Soon enough Tulsidas’ Ram Katha became quite famous within Kashi and a crowd always gathered in the small temple where he gave the discourses. Such was his love for the Ram Katha that whilst narrating it, tears strolled down his cheeks. Even the listeners were enthralled with Tulsidas’ beauty of speech.

Tulsidas offered his prayers and Pooja every morning after sunrise and again in the evening after sunset. There was a Peepal tree (a holy tree found in Bhaarat) near his place of stay. Having completed his Pooja in the mornings, he would water this Peepal tree with any excess water remaining in his Pooja vessel.

It has been said that a ghost or evil spirit resided in this Peepal tree. The Mool Gosain Charit proclaims that this ghost was none other then Hariram Kumar, whom Tulsidas had pronounced a curse upon, and turned into a ghost. (See previous chapter; others have said that this was a Bhrama Rakshasa - a spirit under curse).

Thus, Tulsidasji carried out this routine of watering this Peepal tree for days, as if he was feeding the ghost that lived in the tree. Through Tulsidas’ daily service, the ghost was kept alive and eventually was freed from the curse, by the sanctified water. However, Tulsidas was unaware of its existence.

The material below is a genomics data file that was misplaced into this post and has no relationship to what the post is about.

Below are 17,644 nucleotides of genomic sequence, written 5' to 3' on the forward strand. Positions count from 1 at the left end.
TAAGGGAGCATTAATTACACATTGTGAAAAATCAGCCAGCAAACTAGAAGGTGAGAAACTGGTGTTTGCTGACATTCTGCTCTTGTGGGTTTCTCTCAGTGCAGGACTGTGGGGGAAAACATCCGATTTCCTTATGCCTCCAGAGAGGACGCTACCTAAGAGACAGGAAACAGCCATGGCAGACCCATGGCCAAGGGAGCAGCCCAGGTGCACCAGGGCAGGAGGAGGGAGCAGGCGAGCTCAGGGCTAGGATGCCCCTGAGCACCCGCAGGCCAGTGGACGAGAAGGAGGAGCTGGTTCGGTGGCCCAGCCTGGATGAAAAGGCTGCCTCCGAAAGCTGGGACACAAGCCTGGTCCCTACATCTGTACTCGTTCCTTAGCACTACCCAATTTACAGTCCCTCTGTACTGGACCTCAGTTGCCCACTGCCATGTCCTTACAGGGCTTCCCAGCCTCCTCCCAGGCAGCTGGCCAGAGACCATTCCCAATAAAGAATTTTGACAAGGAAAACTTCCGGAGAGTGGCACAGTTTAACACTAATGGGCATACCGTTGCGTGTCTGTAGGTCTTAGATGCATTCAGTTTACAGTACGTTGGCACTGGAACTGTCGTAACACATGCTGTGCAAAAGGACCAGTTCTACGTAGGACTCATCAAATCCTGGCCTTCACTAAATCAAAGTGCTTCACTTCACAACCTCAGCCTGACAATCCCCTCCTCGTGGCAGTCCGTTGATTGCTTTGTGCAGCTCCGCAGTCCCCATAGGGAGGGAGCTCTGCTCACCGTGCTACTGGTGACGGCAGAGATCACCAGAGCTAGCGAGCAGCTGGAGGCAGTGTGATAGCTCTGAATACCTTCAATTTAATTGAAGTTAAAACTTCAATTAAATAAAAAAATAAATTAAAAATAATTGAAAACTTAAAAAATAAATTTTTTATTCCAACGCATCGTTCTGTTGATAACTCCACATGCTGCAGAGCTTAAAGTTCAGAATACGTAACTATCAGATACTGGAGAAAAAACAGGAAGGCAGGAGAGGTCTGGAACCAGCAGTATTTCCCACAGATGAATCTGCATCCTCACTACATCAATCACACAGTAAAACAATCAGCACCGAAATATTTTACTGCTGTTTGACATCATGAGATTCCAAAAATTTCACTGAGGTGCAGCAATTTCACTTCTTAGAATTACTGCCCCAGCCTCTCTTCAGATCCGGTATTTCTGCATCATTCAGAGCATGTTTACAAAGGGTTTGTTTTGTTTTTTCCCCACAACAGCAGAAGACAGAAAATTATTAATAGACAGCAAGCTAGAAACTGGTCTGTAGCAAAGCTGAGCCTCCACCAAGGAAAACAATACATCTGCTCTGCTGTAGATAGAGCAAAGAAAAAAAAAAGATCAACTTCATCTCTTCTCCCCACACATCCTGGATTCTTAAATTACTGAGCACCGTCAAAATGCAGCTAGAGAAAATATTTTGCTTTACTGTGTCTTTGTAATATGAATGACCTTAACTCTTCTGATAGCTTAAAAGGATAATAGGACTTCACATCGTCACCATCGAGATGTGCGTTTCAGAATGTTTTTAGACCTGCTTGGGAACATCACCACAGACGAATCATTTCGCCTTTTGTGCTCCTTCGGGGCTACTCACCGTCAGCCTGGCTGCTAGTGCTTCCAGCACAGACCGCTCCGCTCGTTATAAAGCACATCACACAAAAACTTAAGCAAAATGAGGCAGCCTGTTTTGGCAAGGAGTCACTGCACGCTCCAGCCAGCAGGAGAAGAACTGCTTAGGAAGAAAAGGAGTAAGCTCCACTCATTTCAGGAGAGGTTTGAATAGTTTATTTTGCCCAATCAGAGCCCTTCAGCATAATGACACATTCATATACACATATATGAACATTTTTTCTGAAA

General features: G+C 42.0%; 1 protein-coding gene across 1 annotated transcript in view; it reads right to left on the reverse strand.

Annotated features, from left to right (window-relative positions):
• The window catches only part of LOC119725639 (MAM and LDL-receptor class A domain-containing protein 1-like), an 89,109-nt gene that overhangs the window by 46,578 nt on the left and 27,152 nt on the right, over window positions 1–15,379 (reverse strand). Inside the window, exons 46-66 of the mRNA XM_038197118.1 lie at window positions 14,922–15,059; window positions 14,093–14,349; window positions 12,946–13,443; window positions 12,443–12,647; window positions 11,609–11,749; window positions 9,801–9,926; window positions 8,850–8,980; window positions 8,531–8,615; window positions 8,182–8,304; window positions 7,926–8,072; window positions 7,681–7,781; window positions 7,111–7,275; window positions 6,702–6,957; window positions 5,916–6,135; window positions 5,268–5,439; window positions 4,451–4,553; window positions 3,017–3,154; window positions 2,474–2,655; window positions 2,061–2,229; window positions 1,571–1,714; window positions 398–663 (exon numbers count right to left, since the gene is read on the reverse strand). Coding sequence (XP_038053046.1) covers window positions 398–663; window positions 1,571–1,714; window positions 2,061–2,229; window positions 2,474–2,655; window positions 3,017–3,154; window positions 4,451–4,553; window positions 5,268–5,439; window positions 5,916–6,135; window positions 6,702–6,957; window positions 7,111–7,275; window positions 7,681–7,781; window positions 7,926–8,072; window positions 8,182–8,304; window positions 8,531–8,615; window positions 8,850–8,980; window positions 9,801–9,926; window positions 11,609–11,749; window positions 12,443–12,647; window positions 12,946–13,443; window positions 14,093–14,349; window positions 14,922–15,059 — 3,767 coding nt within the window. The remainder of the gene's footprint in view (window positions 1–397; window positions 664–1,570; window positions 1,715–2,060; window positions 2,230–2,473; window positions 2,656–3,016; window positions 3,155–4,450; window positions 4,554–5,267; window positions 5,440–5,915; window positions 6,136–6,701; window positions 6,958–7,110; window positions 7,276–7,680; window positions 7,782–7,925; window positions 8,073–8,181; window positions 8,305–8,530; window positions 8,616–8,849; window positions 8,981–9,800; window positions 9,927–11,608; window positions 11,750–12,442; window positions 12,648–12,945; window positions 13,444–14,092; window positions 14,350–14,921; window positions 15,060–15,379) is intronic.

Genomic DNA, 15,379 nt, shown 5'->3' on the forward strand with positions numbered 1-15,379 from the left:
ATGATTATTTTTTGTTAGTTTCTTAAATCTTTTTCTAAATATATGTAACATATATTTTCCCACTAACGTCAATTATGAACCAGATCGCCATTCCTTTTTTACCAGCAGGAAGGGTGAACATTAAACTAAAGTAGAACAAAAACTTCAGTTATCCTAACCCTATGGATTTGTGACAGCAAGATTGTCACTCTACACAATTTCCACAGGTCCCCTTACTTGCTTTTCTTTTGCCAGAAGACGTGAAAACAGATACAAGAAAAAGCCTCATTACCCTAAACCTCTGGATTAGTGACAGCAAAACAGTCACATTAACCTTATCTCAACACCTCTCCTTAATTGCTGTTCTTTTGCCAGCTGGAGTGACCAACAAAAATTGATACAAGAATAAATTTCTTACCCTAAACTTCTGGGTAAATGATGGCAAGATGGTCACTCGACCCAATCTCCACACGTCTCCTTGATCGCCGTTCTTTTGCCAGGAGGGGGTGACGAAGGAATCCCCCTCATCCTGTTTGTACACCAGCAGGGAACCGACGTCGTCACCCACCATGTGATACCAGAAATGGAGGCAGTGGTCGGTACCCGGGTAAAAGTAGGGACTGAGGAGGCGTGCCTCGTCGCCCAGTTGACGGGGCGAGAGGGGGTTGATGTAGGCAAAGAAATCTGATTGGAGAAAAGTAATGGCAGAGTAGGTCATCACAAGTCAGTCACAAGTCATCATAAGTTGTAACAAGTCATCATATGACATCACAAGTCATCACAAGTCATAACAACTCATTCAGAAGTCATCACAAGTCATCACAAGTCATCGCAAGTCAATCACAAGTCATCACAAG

Extremely happy with Tulsidasji’s service, the ghost wanted to show his real form to Tulsidas and extend his gratitude to him for services rendered, and to offer him some sort of service in return.

Once as usual, Tulsidasji was watering the foot of the Peepal tree, and the ghost taking this opportunity, suddenly appeared in front of him. Initially, Tulsidas was taken aback and thought that this was some sort of evil spirit. He was unsure of what to do. Full of gratitude the liberated spirit saluted him, “O Holy one! I am very pleased with the daily service that you have offered me, ask me for whatever you wish!”

Tulsidasji stood silent for a while and realised that the ghost was not an evil spirit but a friendly being. He thought of what he could possibly ask for and then realised that there was but one wish that he dreamt of day and night and that was to see Lord Ram. Thus, he said, “Dear Ghost, if you are truly happy with my service then kindly grant me the Darshan of my Lord Ram!”